Introduction: Religious leaders tell me that the gospel must be
preached to everyone before Jesus can come again. They are not making
this up, for this statement is found in Matthew 24:14. Is this
literally what Jesus means? Without thinking about it, I’ve taken it
literally. People nudge me in that direction by showing me parts of
the world that have not heard the gospel. They say we need to target
those places, and then Jesus can come. The logical problem arises
with all of the people who have already lived and died in a part of
the world not reached by the gospel. What about them? How do they
impact our goal? Let’s dive into our final study about being a
missionary and see what the Bible says!

  1. The Only Name

    1. Read Acts 4:1-3. What is the problem with the preaching of
      Peter and John? (They were preaching about the
      resurrection, and the Sadducees did not believe in the

    2. Read Acts 4:5-7. Why do you think the Jewish leaders
      started out with this question? (Read Acts 4:8-9. The
      Jewish leaders are not asking about the resurrection, they
      are asking about the healing of a crippled person. If the
      disciples claimed it was by magic, then the Jewish leaders
      would have an easy decision.)

      1. What do you think about Peter’s answer? (First, it is
        brilliant – “did you arrest us for helping someone?”
        Second, it shows an example of the promise in Luke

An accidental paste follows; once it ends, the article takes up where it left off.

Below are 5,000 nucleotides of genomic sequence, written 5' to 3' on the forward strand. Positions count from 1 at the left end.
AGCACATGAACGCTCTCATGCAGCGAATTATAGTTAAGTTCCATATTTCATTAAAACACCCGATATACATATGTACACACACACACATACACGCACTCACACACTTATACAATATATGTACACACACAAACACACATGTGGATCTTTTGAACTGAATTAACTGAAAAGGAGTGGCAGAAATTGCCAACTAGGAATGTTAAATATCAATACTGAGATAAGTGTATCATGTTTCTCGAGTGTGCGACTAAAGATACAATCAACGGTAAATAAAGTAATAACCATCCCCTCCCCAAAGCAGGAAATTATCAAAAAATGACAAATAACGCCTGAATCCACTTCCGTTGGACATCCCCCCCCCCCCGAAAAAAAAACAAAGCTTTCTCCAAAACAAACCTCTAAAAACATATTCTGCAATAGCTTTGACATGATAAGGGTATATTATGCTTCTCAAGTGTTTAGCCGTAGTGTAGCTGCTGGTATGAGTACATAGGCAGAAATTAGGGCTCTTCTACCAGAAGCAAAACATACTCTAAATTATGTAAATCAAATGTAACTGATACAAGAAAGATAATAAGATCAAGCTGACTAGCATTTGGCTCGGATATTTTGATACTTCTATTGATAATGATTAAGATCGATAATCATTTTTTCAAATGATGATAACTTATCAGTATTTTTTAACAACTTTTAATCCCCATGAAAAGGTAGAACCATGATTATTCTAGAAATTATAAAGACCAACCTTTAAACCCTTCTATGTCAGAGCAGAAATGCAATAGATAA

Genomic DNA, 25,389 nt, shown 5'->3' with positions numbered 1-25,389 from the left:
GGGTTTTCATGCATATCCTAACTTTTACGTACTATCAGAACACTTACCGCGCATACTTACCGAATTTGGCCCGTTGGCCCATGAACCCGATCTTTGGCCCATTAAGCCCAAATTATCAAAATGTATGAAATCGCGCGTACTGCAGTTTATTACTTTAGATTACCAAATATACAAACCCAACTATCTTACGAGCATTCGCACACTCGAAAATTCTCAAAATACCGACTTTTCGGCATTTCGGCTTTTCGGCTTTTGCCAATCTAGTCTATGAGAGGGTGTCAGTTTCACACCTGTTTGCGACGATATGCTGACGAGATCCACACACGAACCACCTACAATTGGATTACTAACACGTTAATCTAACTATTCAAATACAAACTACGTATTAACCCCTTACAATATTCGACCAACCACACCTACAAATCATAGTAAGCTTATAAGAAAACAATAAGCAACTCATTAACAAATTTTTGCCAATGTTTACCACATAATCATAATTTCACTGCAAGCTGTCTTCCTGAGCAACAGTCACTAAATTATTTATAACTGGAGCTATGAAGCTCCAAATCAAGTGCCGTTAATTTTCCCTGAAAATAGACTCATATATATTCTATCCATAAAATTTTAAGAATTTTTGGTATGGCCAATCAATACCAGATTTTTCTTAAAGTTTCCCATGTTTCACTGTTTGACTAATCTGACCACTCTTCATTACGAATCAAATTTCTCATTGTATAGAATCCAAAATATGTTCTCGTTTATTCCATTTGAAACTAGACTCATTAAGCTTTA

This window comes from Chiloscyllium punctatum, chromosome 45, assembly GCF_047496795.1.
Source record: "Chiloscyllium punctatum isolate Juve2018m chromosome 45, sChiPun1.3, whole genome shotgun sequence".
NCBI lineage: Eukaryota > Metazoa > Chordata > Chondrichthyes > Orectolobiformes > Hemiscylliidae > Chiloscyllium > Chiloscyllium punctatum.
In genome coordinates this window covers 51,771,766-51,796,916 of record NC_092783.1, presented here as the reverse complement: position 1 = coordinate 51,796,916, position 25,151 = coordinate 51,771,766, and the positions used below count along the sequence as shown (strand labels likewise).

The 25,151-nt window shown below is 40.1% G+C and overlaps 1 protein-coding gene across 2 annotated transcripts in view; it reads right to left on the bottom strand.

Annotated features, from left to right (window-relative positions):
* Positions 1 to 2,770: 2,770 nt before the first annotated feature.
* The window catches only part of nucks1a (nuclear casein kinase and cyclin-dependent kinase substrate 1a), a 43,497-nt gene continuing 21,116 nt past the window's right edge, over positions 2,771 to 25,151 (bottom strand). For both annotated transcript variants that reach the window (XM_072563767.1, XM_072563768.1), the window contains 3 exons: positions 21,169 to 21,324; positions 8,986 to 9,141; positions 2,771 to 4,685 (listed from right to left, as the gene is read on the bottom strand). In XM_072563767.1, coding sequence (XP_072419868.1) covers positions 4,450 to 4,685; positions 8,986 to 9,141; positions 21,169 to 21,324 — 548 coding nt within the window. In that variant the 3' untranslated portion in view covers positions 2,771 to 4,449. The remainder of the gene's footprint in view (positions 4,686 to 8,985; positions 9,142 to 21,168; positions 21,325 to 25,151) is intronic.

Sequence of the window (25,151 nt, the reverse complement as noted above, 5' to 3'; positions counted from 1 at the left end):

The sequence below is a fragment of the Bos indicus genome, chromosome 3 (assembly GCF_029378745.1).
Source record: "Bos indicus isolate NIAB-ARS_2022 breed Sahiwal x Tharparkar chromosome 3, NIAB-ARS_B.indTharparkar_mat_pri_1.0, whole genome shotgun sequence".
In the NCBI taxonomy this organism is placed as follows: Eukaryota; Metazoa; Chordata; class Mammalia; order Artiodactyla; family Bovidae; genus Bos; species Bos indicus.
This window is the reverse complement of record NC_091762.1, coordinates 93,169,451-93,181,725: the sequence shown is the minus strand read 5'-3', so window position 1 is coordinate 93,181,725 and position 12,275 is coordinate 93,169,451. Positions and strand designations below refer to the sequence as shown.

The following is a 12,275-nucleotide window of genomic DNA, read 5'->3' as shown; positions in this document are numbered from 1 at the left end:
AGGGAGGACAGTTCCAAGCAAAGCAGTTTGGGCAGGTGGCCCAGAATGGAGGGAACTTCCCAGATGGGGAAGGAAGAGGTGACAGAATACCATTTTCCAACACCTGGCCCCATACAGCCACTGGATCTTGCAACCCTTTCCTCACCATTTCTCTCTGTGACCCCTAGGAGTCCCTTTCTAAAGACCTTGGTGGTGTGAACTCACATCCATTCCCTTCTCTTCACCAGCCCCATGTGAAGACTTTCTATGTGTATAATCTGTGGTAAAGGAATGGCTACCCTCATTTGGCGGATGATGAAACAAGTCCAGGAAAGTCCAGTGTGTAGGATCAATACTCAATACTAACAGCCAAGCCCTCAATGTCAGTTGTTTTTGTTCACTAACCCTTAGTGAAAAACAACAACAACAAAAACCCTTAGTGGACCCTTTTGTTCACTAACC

12:11-12 that the Holy Spirit will teach us what to
        say when we are brought before the authorities.)

    3. Read Acts 4:9-12. What do you think about the diplomacy of
      the Holy Spirit? (We touched on this in earlier lessons.
      A rule that we should never offend others is silly. At the
      same time, Jesus teaches us that avoiding offense in some
      instances is the right idea ( Matthew 17:27).)

      1. When the Holy Spirit states through Peter that only
        Jesus can save us, is He stating a universal truth,
        or is He just speaking about this particular healing?
        (We learned from Paul last week that we cannot live a
        perfect life. Thus, relying on the perfect life of
        Jesus, and His death and resurrection, is the only
        means by which humans can be saved. This is a
        universal truth.)

    4. Read John 14:6 and Matthew 28:19-20. If people could be
      saved without hearing the gospel, why would Jesus make
      this statement and give this command?

      1. What impact does this have on the question of whether
        all must hear before Jesus can return? (This makes it
        appear that a specific message about Jesus must be

    5. Read Matthew 8:11. Who are we told will be in Heaven?
      (Abraham, Isaac and Jacob.)

      1. How much do you think they understood about the life,
        death and resurrection of Jesus?

    6. Read Psalms 19:1-4 and Romans 1:18-20. What does this
      suggest about how everyone can know God? (The glory of
      creation directs us to God. Paul says that humans are